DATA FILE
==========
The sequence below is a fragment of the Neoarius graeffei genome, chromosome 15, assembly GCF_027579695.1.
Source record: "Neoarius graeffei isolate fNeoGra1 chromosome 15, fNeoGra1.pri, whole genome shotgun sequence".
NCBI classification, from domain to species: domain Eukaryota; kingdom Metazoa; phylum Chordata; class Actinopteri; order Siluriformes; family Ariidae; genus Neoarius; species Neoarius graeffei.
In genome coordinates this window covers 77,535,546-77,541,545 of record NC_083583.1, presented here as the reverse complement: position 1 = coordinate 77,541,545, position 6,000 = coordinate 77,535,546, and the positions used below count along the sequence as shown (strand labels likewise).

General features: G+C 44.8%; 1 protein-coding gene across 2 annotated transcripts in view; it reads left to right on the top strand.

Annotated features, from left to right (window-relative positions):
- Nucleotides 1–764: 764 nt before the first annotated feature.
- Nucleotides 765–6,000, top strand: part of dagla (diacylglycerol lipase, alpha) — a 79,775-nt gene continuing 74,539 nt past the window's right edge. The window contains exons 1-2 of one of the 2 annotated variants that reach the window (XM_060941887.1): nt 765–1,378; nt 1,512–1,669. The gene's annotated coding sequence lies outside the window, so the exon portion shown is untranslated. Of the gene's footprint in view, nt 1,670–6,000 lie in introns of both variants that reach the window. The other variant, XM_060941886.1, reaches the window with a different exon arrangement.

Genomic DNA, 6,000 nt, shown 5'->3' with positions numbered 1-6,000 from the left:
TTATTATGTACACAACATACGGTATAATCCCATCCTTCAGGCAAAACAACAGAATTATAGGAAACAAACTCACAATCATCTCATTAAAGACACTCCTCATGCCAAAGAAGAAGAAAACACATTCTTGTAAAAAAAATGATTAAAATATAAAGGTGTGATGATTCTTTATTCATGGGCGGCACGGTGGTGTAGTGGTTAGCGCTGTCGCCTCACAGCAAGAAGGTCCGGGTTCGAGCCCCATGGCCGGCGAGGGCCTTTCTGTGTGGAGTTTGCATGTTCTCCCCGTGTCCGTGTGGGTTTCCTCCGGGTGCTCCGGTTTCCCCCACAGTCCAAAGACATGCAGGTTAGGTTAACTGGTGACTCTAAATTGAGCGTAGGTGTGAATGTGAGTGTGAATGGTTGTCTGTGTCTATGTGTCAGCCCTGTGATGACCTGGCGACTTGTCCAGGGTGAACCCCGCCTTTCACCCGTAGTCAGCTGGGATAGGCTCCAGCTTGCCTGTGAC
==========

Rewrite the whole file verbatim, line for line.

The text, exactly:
The sequence below is a fragment of the Neoarius graeffei genome, chromosome 15, assembly GCF_027579695.1.
Source record: "Neoarius graeffei isolate fNeoGra1 chromosome 15, fNeoGra1.pri, whole genome shotgun sequence".
NCBI classification, from domain to species: domain Eukaryota; kingdom Metazoa; phylum Chordata; class Actinopteri; order Siluriformes; family Ariidae; genus Neoarius; species Neoarius graeffei.
In genome coordinates this window covers 77,535,546-77,541,545 of record NC_083583.1, presented here as the reverse complement: position 1 = coordinate 77,541,545, position 6,000 = coordinate 77,535,546, and the positions used below count along the sequence as shown (strand labels likewise).

General features: G+C 44.8%; 1 protein-coding gene across 2 annotated transcripts in view; it reads left to right on the top strand.

Annotated features, from left to right (window-relative positions):
- Nucleotides 1–764: 764 nt before the first annotated feature.
- Nucleotides 765–6,000, top strand: part of dagla (diacylglycerol lipase, alpha) — a 79,775-nt gene continuing 74,539 nt past the window's right edge. The window contains exons 1-2 of one of the 2 annotated variants that reach the window (XM_060941887.1): nt 765–1,378; nt 1,512–1,669. The gene's annotated coding sequence lies outside the window, so the exon portion shown is untranslated. Of the gene's footprint in view, nt 1,670–6,000 lie in introns of both variants that reach the window. The other variant, XM_060941886.1, reaches the window with a different exon arrangement.

Genomic DNA, 6,000 nt, shown 5'->3' with positions numbered 1-6,000 from the left:
TTATTATGTACACAACATACGGTATAATCCCATCCTTCAGGCAAAACAACAGAATTATAGGAAACAAACTCACAATCATCTCATTAAAGACACTCCTCATGCCAAAGAAGAAGAAAACACATTCTTGTAAAAAAAATGATTAAAATATAAAGGTGTGATGATTCTTTATTCATGGGCGGCACGGTGGTGTAGTGGTTAGCGCTGTCGCCTCACAGCAAGAAGGTCCGGGTTCGAGCCCCATGGCCGGCGAGGGCCTTTCTGTGTGGAGTTTGCATGTTCTCCCCGTGTCCGTGTGGGTTTCCTCCGGGTGCTCCGGTTTCCCCCACAGTCCAAAGACATGCAGGTTAGGTTAACTGGTGACTCTAAATTGAGCGTAGGTGTGAATGTGAGTGTGAATGGTTGTCTGTGTCTATGTGTCAGCCCTGTGATGACCTGGCGACTTGTCCAGGGTGAACCCCGCCTTTCACCCGTAGTCAGCTGGGATAGGCTCCAGCTTGCCTGTGAC